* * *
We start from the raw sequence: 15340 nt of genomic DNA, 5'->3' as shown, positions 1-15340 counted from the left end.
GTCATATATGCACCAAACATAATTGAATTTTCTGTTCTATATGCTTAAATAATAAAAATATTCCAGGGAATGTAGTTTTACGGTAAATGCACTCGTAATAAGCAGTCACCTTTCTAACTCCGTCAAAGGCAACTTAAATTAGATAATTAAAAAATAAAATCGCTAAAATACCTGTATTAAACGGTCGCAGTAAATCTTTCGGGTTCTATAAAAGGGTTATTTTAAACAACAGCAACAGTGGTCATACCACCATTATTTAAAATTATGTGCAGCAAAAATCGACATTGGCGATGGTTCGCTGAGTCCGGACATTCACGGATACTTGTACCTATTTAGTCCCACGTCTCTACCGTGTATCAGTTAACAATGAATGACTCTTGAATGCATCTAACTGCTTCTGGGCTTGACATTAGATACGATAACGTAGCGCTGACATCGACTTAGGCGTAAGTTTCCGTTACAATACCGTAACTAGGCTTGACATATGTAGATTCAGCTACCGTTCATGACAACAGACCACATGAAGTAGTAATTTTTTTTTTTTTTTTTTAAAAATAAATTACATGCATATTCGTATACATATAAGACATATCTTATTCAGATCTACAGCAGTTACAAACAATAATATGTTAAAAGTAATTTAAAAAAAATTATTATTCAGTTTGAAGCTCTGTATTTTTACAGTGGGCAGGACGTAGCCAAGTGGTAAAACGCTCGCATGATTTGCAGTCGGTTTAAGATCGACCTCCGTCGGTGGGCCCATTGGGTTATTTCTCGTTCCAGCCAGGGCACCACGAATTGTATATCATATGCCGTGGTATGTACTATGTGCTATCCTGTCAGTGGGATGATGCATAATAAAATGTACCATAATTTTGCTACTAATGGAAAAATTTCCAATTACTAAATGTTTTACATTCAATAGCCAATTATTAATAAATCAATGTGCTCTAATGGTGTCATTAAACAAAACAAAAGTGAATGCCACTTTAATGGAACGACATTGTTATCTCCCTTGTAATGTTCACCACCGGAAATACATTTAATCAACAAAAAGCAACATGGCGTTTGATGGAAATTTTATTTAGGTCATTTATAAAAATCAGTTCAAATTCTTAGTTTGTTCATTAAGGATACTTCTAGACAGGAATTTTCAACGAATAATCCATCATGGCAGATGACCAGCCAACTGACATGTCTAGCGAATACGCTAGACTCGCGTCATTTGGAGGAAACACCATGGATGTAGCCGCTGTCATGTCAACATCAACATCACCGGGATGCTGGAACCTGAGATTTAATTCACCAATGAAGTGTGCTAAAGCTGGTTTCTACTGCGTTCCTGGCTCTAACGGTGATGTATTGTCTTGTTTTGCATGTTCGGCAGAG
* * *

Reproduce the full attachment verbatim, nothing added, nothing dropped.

We start from the raw sequence: 15340 nt of genomic DNA, 5'->3' as shown, positions 1-15340 counted from the left end.
GTCATATATGCACCAAACATAATTGAATTTTCTGTTCTATATGCTTAAATAATAAAAATATTCCAGGGAATGTAGTTTTACGGTAAATGCACTCGTAATAAGCAGTCACCTTTCTAACTCCGTCAAAGGCAACTTAAATTAGATAATTAAAAAATAAAATCGCTAAAATACCTGTATTAAACGGTCGCAGTAAATCTTTCGGGTTCTATAAAAGGGTTATTTTAAACAACAGCAACAGTGGTCATACCACCATTATTTAAAATTATGTGCAGCAAAAATCGACATTGGCGATGGTTCGCTGAGTCCGGACATTCACGGATACTTGTACCTATTTAGTCCCACGTCTCTACCGTGTATCAGTTAACAATGAATGACTCTTGAATGCATCTAACTGCTTCTGGGCTTGACATTAGATACGATAACGTAGCGCTGACATCGACTTAGGCGTAAGTTTCCGTTACAATACCGTAACTAGGCTTGACATATGTAGATTCAGCTACCGTTCATGACAACAGACCACATGAAGTAGTAATTTTTTTTTTTTTTTTTTAAAAATAAATTACATGCATATTCGTATACATATAAGACATATCTTATTCAGATCTACAGCAGTTACAAACAATAATATGTTAAAAGTAATTTAAAAAAAATTATTATTCAGTTTGAAGCTCTGTATTTTTACAGTGGGCAGGACGTAGCCAAGTGGTAAAACGCTCGCATGATTTGCAGTCGGTTTAAGATCGACCTCCGTCGGTGGGCCCATTGGGTTATTTCTCGTTCCAGCCAGGGCACCACGAATTGTATATCATATGCCGTGGTATGTACTATGTGCTATCCTGTCAGTGGGATGATGCATAATAAAATGTACCATAATTTTGCTACTAATGGAAAAATTTCCAATTACTAAATGTTTTACATTCAATAGCCAATTATTAATAAATCAATGTGCTCTAATGGTGTCATTAAACAAAACAAAAGTGAATGCCACTTTAATGGAACGACATTGTTATCTCCCTTGTAATGTTCACCACCGGAAATACATTTAATCAACAAAAAGCAACATGGCGTTTGATGGAAATTTTATTTAGGTCATTTATAAAAATCAGTTCAAATTCTTAGTTTGTTCATTAAGGATACTTCTAGACAGGAATTTTCAACGAATAATCCATCATGGCAGATGACCAGCCAACTGACATGTCTAGCGAATACGCTAGACTCGCGTCATTTGGAGGAAACACCATGGATGTAGCCGCTGTCATGTCAACATCAACATCACCGGGATGCTGGAACCTGAGATTTAATTCACCAATGAAGTGTGCTAAAGCTGGTTTCTACTGCGTTCCTGGCTCTAACGGTGATGTATTGTCTTGTTTTGCATGTTCGGCAGAG